Now nearing the end of her first class, Jennifer said, “Considering I haven’t been in school for a while, the experience has been pretty awesome. I wasn’t sure what to expect, but I will tell you hands down that CTU is doing phenomenal job of guiding me through this.

“What’s especially nice is they make it easy for you,” she said. “There’s a great orientation course. Textbooks are provided for free in e-book form. They lend you a Chrome Computer with all the software you need for free. And best of all, the Hudnall Trust offers a stipend so if you need to miss one eight-hour shift a week to study, you’ll get paid for that, too.”

Before joining Kaiser, Jennifer was a senior regional trainer for the Patient First urgent care center chain. As she noted, “I have a natural passion for teaching and after I get my Master’s, I intend to be a nurse educator. My co-workers think I’m nuts; I’ve been telling them all to go to school. I don’t care what your position is, education is the key to everything, so when it’s free you’ve got to take advantage.”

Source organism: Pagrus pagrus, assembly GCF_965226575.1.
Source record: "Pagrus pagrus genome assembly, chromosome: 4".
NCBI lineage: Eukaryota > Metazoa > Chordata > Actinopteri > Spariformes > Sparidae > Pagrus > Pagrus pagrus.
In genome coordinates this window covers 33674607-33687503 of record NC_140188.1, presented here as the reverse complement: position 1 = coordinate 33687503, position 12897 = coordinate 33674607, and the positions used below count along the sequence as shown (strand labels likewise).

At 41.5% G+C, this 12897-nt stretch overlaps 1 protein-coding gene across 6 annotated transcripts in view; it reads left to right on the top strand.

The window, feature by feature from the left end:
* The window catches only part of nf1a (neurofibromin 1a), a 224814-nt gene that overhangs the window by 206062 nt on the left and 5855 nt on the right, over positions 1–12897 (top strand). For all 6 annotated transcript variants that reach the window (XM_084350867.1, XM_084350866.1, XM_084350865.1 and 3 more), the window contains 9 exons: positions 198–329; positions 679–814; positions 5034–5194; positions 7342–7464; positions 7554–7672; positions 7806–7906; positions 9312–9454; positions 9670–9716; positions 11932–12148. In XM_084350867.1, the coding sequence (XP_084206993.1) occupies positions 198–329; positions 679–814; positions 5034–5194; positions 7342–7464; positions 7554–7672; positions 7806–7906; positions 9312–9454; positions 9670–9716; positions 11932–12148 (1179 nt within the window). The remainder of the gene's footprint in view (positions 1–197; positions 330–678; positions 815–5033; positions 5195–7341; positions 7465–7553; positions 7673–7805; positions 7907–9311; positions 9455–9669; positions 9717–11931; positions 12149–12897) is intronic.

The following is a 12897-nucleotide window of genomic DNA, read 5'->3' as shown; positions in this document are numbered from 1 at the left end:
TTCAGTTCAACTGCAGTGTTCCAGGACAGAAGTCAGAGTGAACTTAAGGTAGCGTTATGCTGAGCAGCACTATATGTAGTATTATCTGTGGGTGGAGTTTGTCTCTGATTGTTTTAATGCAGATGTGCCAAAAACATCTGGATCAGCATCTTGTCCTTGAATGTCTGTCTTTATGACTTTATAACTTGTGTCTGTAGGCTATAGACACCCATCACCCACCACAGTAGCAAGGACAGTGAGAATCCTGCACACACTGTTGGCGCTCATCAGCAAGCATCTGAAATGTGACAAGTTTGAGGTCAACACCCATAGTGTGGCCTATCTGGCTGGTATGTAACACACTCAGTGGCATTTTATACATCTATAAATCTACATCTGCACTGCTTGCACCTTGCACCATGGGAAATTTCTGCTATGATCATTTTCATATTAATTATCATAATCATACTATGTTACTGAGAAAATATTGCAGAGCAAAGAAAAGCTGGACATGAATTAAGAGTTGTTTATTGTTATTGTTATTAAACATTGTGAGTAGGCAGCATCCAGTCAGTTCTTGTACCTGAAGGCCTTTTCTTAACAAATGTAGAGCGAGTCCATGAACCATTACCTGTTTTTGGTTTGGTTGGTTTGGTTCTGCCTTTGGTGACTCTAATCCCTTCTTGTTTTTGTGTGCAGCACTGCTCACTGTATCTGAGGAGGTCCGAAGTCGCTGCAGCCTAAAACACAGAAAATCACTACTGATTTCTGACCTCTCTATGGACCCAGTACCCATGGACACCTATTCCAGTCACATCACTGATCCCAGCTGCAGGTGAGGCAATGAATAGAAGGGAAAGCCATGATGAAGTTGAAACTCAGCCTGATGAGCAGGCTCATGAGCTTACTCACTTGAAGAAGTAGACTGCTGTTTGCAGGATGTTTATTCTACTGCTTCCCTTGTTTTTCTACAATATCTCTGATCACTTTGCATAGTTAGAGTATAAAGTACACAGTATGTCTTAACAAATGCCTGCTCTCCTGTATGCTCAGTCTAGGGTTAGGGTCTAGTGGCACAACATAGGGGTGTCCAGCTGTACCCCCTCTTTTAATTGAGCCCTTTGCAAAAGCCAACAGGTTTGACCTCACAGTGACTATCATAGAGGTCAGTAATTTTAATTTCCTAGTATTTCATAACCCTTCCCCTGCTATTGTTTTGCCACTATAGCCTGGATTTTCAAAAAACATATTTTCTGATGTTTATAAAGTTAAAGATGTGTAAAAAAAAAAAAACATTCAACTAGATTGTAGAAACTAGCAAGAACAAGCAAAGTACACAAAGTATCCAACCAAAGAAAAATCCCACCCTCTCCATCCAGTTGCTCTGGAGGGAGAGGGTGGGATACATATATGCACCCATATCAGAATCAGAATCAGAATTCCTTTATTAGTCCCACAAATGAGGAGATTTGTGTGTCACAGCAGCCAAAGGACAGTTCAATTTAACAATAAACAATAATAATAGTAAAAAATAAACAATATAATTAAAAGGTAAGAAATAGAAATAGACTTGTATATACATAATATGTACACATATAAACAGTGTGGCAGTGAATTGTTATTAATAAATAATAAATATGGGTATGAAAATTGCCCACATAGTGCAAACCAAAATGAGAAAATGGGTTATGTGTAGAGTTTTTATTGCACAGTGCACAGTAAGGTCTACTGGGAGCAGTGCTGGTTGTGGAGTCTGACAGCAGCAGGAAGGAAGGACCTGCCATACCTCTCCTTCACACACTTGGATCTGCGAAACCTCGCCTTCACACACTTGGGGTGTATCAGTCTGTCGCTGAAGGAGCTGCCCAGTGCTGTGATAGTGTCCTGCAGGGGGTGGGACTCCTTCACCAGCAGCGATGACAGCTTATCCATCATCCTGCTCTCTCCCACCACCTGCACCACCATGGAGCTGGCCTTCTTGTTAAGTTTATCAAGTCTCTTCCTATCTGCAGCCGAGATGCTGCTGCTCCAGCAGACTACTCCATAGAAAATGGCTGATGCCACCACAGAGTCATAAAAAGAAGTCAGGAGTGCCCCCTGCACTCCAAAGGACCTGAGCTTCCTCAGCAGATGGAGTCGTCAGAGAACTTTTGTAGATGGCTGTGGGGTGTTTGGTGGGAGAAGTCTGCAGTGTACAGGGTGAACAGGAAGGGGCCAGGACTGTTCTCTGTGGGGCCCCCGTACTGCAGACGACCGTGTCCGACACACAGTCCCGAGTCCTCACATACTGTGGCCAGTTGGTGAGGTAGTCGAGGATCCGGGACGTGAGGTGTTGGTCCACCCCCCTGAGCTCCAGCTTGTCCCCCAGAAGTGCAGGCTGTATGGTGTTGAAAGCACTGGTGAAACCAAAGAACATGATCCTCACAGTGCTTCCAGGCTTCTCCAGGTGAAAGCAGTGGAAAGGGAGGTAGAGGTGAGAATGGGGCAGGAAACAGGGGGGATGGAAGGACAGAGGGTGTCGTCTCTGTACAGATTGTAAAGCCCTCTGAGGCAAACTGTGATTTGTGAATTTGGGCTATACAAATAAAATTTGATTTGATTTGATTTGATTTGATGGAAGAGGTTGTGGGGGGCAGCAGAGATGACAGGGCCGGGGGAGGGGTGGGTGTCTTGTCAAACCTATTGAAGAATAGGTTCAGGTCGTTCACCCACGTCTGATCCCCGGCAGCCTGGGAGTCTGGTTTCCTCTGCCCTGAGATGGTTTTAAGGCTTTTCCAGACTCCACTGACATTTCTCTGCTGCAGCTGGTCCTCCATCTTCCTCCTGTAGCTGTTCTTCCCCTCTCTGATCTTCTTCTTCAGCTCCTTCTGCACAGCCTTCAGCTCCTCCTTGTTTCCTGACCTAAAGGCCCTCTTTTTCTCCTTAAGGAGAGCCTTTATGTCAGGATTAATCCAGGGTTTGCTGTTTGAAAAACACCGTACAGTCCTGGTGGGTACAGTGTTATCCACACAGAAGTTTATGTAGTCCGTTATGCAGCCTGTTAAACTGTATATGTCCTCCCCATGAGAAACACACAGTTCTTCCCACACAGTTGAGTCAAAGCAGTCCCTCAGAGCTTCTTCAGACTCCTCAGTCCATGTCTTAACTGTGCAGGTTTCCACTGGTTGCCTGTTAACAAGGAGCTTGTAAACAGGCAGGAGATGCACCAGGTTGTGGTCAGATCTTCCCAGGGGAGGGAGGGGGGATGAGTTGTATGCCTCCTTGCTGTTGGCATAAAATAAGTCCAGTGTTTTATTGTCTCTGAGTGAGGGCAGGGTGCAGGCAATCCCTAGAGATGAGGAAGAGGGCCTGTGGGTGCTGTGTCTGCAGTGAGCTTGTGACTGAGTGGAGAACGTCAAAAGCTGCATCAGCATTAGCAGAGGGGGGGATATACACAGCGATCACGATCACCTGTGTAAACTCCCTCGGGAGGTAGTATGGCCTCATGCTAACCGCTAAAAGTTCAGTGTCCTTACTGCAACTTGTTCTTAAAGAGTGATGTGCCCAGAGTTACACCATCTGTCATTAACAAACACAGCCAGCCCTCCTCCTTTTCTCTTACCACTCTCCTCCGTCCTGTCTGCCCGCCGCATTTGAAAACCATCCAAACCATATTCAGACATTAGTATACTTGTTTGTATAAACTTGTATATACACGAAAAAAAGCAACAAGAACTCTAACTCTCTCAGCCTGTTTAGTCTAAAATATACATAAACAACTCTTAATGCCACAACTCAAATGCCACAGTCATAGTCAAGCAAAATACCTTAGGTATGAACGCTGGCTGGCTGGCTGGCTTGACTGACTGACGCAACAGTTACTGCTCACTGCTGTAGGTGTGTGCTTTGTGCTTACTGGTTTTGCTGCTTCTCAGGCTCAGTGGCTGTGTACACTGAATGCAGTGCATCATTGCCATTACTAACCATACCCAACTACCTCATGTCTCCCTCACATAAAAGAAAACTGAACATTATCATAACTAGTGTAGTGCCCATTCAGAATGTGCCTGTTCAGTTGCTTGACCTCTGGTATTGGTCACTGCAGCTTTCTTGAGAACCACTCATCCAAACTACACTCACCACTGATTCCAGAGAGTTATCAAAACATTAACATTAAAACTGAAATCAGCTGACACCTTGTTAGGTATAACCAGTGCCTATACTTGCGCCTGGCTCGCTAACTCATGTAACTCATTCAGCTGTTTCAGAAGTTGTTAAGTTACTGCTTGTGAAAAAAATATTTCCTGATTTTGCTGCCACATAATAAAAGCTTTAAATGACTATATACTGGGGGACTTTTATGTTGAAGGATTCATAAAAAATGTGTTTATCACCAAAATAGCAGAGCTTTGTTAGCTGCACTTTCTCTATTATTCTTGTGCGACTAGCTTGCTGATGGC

Lisa couldn’t agree more, calling it a “no-brainer.” She also intends to be a nursing educator after she receives her degree. “Old dogs can still learn new tricks,” she said. “There’s no cap on age; you should learn the rest of your life.”

Lisa started at Kaiser in 1999. After providing medical advice for five years, she became a clinical nurse. And for the past nine years, she has served as shop steward. “Early in my career, I learned first-hand what my union could do for me, helping to resolve an issue I faced. Several years later, when I saw others weren’t getting a fair shake, I felt like I should be their voice, to help walk them through the process.